7. Truth vs. Identity: Both George Stephanopoulos on ABC (last Sunday) and Chuck Todd on NBC (this Sunday) confronted Trump on blatantly untrue statements (Todd more strongly than Stephanopoulos). Trump stuck to his guns and seemed untroubled, even telling Todd to calm down. How do you change people’s minds on important public issues when they don’t believe you? Take people who believe things that are demonstrably false, like anti-vaxers. When confronted with science, with clear evidence of truth — or even evidence that they have been lied to — people tend to harden in their beliefs (just like Trump did on Meet the Press this morning). Dan Kahan at Yale uses the phrase “cultural cognition” to explain the tendency of people to conform their facts to match their cultural identities — you start with a strong cultural identity, and then shape your individual beliefs to conform to that identity. But this means that by changing your mind on a specific issue, you might be undermining some fundamental stuff about who you believe you are, and what you believe about your community. Kahan’s works suggests that when you challenge Trump on whether or not he actually saw crowds of people in New Jersey celebrating the terrorist attacks of 9/11, you won’t get anywhere, because it’s not about whether or not the story is true — it’s about the mythology and the culture the story communicates. More on Kahan’s work here: http://www.culturalcognition.net/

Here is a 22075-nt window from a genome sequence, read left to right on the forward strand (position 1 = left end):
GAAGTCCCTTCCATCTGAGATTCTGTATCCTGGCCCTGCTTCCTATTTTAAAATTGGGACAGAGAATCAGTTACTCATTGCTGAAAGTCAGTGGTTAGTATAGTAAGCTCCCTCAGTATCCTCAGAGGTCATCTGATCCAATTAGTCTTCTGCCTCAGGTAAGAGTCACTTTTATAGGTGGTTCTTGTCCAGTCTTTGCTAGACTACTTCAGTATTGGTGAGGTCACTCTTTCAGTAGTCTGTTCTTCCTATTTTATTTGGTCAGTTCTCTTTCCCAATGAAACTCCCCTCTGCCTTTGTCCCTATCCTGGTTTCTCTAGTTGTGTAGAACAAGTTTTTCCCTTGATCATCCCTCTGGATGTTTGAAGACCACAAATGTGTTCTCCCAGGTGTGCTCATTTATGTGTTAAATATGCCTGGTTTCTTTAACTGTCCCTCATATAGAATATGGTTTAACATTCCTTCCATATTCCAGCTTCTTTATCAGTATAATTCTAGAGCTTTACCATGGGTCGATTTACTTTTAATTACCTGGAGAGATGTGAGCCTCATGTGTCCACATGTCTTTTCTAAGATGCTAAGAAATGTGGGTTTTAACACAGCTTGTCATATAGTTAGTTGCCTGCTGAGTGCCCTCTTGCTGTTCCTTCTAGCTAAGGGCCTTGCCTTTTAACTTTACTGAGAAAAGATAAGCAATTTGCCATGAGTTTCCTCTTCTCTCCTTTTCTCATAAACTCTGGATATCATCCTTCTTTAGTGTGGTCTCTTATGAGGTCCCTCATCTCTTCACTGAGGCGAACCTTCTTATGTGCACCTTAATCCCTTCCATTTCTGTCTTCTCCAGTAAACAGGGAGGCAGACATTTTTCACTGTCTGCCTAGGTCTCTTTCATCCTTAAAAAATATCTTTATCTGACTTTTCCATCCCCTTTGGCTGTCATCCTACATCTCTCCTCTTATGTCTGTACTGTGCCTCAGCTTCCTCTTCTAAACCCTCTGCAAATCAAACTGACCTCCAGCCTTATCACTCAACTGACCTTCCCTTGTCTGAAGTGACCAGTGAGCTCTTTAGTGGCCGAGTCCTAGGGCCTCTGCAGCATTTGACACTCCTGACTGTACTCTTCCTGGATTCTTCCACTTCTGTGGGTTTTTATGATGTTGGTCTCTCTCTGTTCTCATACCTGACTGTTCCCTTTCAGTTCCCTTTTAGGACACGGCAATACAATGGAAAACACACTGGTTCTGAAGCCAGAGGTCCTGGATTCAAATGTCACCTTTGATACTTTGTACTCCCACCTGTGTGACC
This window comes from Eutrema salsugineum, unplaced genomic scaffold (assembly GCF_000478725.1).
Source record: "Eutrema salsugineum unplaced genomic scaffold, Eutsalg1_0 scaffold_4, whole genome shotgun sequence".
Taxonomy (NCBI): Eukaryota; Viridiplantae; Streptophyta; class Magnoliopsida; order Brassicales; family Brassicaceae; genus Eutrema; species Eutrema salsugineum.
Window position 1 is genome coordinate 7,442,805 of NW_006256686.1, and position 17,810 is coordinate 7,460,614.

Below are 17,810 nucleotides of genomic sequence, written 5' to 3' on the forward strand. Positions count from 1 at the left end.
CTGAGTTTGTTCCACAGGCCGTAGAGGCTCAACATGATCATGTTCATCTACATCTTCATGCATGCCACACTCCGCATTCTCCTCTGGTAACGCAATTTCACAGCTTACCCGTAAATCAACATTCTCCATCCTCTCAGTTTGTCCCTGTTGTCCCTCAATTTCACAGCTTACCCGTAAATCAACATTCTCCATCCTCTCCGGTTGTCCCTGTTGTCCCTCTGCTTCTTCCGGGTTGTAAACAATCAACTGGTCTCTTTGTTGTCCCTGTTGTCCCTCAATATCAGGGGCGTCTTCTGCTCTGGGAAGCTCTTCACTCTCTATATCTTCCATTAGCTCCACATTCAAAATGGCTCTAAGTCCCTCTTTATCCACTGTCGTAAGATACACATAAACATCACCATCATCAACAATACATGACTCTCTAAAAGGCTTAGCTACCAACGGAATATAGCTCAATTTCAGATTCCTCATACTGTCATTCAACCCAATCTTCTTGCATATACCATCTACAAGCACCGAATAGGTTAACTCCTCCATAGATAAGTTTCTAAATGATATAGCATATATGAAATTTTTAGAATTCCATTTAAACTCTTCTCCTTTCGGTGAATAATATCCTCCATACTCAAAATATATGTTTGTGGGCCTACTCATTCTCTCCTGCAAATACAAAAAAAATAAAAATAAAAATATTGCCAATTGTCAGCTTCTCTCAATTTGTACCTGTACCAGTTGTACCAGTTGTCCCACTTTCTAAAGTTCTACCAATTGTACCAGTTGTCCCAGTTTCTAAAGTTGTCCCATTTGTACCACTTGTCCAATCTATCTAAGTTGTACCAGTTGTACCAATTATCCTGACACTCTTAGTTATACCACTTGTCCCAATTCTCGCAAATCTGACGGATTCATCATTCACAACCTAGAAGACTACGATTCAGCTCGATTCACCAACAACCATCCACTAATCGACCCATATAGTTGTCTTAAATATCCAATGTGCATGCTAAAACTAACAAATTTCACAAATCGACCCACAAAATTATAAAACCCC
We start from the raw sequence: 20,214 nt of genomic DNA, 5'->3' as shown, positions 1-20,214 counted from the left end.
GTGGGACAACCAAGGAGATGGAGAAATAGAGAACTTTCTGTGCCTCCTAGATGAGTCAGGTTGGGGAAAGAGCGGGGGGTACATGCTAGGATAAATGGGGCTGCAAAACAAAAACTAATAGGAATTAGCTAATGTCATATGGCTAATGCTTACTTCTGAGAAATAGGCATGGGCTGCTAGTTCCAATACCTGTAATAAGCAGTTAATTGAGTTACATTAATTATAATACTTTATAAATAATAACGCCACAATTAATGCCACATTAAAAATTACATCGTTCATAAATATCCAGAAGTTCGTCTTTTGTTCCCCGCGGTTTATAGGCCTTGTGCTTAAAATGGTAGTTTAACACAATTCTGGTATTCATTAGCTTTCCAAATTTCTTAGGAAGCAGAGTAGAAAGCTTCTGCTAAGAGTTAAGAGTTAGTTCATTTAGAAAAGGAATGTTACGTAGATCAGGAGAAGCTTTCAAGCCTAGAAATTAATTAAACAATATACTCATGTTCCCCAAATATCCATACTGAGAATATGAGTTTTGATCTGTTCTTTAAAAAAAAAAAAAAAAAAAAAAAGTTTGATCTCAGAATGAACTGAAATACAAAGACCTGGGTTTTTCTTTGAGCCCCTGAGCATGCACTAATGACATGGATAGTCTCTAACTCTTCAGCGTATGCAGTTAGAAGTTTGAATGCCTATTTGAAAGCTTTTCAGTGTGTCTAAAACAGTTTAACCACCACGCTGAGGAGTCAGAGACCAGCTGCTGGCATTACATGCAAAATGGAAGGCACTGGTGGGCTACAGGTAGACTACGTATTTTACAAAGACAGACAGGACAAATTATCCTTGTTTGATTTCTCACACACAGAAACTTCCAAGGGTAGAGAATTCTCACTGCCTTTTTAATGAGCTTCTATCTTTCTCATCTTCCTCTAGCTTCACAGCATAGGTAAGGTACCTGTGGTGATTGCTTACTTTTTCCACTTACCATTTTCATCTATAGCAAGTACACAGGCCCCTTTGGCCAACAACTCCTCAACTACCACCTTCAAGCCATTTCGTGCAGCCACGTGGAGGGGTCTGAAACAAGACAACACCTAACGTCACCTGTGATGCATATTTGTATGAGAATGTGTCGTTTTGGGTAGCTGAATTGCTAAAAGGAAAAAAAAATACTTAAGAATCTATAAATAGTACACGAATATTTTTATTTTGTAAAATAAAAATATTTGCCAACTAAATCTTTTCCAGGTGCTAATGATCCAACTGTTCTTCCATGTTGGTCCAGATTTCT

On a related but somewhat tangential note, there are some interesting questions about the way that the primary/caucus calendar — originally engineered to offer an establishment candidate like Jeb Bush a clear path to victory in a crowded field — might benefit Trump. My colleagues at the USC Annenberg Center on Communication Leadership & Policy (notably Ev Boyle) have painstakingly mapped the primary/caucus landscape in this Google Doc. There are still some unanswered questions and quite a few wrinkles to be ironed out, but it’s up to date and completed to the best of our ability at this point. Crowdsourcing it is probably the best way to fill in the gaps and get our questions answered — tweet suggestions to me or Ev.
A lot of it is great politics to watch… some of it veers towards scary (which makes it all the more riveting). The alarm bells about fascism may be a little overzealous (read this “Donald Trump’s alarming skid toward outright fascism” by Ryan Cooper in The Week) but maybe not. The most troubling thing for me in the entire Trump candidacy so far is the way he flummoxes journalists. Chuck Todd did an admirable job this morning — but was brushed aside, as many others before him. What does it mean to be a journalist — to hold power accountable — when power (& the public?) seems not to care too much about being held accountable?